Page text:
This website is envisaged as a tool to assist GPs practice a technique for reducing antibiotic prescribing in Australian general practice. It acts:
- as a How-To resource, a (brief web-based video);
- with Qs and As section; and
- is supplemented with evidence from the research literature on how it has been tested in trials.
It has been commissioned by the Centre for Research Excellence in Minimising Antibiotic Resistance for Acute respiratory Infections (CREMARA), at Bond University, funded by NHMRC
Delayed Prescribing Video
Thanks to Lucy Sergeant for early work on developing a VideoScript version as part of her doctoral thesis.
Frequently Asked Questions
Yes. The Cochrane review of all randomised trials of Delayed Prescribing showed it was safe.
But remember: if you think antibiotics are indicated, prescribe them (don’t use Delayed Prescribing)
No. Perhaps surprisingly, overall Delayed Prescribing leads to roughly a 50% reduction in use of antibiotics.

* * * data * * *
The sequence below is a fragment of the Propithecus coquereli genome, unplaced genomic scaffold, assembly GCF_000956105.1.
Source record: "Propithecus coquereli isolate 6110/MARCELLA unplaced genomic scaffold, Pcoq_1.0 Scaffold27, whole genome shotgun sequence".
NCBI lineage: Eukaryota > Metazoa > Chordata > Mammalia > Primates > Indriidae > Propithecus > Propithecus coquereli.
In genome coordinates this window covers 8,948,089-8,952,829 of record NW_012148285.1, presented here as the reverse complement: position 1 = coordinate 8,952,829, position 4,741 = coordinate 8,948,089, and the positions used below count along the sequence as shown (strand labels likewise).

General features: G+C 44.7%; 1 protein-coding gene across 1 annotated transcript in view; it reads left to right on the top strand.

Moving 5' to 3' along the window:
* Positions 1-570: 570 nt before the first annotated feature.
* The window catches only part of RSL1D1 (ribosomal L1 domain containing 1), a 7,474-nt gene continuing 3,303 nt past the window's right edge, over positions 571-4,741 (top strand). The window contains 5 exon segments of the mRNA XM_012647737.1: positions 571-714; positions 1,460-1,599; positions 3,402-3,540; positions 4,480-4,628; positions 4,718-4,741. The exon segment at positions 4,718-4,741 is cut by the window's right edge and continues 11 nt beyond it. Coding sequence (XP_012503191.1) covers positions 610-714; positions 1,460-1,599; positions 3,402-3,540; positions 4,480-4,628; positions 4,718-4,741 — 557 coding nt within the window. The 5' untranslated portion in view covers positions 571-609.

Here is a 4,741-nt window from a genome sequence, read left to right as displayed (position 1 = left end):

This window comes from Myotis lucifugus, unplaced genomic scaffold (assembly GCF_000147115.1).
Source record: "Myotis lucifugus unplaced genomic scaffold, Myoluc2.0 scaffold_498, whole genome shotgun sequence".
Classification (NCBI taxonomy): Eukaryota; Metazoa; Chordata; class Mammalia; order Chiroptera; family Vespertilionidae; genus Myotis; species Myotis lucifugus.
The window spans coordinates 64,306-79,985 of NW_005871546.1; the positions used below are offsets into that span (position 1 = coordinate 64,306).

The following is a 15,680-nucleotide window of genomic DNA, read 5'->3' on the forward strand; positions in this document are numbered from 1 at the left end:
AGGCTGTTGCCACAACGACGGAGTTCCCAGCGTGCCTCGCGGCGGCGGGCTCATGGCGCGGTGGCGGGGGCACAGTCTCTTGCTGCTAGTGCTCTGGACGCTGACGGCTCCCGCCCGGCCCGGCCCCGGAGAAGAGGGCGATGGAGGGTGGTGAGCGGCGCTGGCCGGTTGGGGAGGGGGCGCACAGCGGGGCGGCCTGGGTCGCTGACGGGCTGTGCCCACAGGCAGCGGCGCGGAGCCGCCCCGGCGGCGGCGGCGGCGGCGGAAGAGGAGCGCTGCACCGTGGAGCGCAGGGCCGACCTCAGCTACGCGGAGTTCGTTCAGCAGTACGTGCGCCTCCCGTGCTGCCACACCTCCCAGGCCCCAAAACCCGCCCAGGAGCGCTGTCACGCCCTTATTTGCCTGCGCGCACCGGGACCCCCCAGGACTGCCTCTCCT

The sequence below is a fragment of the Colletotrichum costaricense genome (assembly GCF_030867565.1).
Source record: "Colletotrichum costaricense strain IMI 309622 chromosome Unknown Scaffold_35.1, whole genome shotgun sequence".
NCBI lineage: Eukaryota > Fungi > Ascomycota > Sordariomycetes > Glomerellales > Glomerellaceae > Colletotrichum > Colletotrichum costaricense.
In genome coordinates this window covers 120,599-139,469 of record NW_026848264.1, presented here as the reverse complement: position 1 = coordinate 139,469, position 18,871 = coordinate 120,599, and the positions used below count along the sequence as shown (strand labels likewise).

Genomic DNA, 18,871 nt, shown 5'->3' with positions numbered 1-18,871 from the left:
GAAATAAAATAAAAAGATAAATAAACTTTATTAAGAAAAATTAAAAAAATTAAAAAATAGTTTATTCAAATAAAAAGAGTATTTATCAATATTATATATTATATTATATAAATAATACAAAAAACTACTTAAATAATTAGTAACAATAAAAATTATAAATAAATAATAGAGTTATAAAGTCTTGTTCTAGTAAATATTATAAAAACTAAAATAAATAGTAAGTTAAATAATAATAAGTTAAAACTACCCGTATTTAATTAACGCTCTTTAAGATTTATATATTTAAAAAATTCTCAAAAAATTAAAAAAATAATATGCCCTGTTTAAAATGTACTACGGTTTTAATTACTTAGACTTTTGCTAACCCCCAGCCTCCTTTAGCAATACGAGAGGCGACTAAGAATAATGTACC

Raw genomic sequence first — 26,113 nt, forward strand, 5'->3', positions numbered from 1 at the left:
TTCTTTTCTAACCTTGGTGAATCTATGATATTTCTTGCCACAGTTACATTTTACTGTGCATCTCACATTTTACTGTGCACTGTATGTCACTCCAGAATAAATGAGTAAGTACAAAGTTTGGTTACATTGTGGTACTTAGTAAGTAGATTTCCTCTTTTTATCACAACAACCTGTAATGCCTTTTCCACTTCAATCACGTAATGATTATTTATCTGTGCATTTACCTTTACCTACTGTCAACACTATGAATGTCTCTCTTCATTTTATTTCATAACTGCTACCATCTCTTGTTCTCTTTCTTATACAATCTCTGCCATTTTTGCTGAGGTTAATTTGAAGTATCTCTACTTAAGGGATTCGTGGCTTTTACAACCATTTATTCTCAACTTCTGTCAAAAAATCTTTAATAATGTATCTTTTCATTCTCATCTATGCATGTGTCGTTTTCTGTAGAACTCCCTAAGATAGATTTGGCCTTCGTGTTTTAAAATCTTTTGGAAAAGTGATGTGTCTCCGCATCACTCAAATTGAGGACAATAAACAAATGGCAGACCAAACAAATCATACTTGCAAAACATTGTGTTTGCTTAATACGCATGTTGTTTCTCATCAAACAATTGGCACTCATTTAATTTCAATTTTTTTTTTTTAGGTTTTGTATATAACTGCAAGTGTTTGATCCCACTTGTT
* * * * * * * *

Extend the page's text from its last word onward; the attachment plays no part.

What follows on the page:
The Cochrane review suggest thee is a small drop in patient satisfaction with Delayed Prescribing compared with immediate prescribing – but less than not prescribing at all!
That case was very complicated, involved a seriously ill child in a hospital setting, and there were many aggravating issues, (including poor hand-over of care, and missed clinical features). Delayed Prescribing probably contributed very little to this.
Delayed antibiotics reduces antibiotic use
Educational: patients learn that they can manage their own self-limiting illness without antibiotics
Patient satisfaction is nearly as good as giving antibiotics even inappropriately (and better than confronting patients with a refusal!)
The delayed antibiotics provide a safety-net
Patients might store their prescription for future (even less appropriate!) use.
Patients might be confused by the apparent opposing words (“you don’t need antibiotics”) and action (“here is a prescription”)